Falls from height ‘a danger’ at waste management facilities

Date: Mar 27, 2015

People visiting waste management facilities have been warned of the potential dangers of falls from heights.

WorkCover NSW said landfills, waste transfer stations and resource recovery centres all pose risks with two fatal accidents occurring in 2014 – both of which involved members of the public.

One incident occurred when an individual fell from a transfer platform when unloading waste from the back of a utility vehicle. The person was attempting to untangle a chain that ran along the platform edge from the vehicle when they fell into the waste bin.

The second accident involved an individual falling from their truck into a compactor pit. There was no edge protection around the side of the pit because it was only supposed to be used by commercial vehicles that mechanically deposit waste.

When people are seriously injured or killed in situations such as this, they or their loved ones could launch a public liability claim if it can be proved the company that owns the waste management facility breached their duty of care.

This could lead to a significant compensation payout, which often provides much-needed financial support for families – particularly if the injured party was the main earner of the household.

Safety actions required

According to WorkCover NSW, there are a number of ways that waste management facilities can prevent falls from heights occurring on-site.

“Where possible, eliminate risk of falls. For example, by providing ground-level disposal. If the risk can’t be eliminated, risks should be minimised,” the organisation said in a March 9 press release.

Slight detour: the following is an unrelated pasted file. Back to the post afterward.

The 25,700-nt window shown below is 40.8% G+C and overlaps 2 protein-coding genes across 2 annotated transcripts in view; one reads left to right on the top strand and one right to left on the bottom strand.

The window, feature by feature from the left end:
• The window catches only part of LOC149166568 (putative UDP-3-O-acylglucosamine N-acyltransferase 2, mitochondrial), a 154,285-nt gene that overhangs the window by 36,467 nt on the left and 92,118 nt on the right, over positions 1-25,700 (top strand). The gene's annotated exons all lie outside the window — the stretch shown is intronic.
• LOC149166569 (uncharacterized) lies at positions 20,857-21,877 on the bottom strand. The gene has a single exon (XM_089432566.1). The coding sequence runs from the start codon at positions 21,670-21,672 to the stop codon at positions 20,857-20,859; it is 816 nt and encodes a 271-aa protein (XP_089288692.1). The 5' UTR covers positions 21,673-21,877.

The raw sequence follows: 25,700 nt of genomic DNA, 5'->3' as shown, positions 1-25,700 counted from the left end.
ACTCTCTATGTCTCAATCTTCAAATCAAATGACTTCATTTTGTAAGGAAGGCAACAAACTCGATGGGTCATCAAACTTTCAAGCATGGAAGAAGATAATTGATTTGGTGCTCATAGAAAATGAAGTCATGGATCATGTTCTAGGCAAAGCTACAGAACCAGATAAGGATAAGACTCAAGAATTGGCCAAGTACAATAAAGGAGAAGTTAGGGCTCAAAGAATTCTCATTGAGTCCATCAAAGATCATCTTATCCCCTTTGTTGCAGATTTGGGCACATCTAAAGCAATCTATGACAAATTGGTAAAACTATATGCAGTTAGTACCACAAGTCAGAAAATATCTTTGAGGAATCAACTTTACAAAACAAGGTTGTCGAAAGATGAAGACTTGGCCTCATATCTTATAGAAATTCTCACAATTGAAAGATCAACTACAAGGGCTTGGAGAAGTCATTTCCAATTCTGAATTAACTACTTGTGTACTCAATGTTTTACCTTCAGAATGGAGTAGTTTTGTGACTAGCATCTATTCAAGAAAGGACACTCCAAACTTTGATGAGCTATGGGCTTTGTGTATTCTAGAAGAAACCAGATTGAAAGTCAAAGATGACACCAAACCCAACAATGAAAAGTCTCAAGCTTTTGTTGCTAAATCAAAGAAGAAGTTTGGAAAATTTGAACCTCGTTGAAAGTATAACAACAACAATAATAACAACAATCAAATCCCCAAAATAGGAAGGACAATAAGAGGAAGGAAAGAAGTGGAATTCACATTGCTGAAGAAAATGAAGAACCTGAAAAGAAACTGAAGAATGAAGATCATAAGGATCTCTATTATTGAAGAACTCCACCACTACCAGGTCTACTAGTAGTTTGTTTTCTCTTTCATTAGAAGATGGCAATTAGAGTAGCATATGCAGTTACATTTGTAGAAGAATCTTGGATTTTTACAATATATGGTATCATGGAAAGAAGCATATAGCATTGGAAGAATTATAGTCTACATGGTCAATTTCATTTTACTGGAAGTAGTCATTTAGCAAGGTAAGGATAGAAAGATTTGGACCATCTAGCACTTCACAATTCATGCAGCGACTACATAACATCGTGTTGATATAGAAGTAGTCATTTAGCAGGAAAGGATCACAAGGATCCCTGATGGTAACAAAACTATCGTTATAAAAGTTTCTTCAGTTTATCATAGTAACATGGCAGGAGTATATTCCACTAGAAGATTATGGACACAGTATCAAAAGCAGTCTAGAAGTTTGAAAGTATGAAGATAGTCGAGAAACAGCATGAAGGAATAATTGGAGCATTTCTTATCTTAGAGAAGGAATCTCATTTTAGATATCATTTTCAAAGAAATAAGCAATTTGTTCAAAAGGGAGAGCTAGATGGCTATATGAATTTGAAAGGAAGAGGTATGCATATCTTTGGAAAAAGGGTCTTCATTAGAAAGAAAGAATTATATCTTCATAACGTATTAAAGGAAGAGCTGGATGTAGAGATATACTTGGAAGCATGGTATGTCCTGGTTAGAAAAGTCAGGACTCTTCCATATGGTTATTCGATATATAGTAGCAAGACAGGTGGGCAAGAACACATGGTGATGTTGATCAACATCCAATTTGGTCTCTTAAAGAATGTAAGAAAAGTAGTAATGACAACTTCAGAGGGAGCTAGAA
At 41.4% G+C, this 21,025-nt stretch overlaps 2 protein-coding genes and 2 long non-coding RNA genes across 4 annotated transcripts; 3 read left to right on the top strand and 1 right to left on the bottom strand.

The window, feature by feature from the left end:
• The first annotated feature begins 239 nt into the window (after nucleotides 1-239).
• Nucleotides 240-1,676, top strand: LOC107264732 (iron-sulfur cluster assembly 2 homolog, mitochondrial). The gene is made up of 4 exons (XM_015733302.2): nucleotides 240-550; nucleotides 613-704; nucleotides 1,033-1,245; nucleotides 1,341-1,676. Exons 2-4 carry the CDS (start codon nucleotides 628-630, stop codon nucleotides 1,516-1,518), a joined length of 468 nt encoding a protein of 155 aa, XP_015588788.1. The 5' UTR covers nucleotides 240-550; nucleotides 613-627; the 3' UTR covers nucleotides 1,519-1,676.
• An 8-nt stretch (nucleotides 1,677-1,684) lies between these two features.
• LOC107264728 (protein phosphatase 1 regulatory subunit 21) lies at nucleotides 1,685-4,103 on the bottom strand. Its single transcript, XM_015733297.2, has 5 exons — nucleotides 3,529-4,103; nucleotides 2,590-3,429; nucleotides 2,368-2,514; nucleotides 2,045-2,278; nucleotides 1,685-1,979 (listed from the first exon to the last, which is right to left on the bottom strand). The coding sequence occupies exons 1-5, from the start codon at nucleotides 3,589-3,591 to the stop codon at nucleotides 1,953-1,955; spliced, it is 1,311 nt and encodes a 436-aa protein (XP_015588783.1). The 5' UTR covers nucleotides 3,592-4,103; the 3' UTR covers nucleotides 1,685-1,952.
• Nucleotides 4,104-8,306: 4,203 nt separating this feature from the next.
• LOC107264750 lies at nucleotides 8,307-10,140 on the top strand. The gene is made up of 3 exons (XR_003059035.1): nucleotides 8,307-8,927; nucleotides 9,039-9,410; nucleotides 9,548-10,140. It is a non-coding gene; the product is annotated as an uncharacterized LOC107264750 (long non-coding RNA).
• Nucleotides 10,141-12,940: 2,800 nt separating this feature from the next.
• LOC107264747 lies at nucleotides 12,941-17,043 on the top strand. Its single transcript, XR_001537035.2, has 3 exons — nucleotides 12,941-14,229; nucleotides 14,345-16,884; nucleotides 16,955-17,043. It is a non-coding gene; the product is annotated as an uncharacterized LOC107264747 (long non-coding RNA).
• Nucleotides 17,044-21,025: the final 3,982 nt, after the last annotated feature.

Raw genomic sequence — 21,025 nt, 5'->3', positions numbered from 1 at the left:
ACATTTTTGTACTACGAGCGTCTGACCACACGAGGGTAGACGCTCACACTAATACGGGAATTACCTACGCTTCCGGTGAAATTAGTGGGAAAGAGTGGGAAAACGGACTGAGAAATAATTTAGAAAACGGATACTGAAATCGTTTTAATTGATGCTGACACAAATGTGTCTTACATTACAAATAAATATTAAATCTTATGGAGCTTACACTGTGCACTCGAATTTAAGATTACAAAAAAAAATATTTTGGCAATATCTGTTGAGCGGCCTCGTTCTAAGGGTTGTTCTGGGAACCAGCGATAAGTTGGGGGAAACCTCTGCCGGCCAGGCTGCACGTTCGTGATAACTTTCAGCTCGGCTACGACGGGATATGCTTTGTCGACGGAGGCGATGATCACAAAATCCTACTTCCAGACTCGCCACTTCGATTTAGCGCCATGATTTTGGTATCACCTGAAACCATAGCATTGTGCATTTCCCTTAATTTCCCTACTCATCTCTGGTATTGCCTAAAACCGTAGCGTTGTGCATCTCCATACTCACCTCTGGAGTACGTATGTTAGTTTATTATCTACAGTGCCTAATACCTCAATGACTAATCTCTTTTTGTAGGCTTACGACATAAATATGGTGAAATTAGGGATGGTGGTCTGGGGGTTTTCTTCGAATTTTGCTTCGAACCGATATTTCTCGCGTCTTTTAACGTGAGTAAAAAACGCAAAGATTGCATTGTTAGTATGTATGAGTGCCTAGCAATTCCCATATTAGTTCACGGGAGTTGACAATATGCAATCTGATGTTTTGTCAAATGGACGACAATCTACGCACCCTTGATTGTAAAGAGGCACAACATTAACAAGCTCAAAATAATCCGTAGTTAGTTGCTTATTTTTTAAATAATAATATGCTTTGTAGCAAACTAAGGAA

“Provide all visitors to the facility with safety information, including instructions at facility entry points, about what is required in regard to fall hazards and fall prevention.”

WorkCover also advised the introduction of various control measures, including:

  • The installation of safety signs at disposal areas
  • Design and install edge protection, such as walls or railings, near transfer platforms and push puts
  • Design drop-off chutes for large or awkward waste items
  • Limit commercial waste areas to only allow corporate tipping vehicles
  • The use of wheel stops and line markings to ensure vehicles remain away from edges

The organisation also urged waste management facility owners to provide adequate supervision and instructions, including guidance at the entry points to the sites.

“Ensure all facility workers are adequately trained in workplace health and safety, particularly fall prevention and traffic management,” WorkCover added.

Call us now on 1800 004 878 to book a free appointment with one of my compensation experts, or email your enquiry.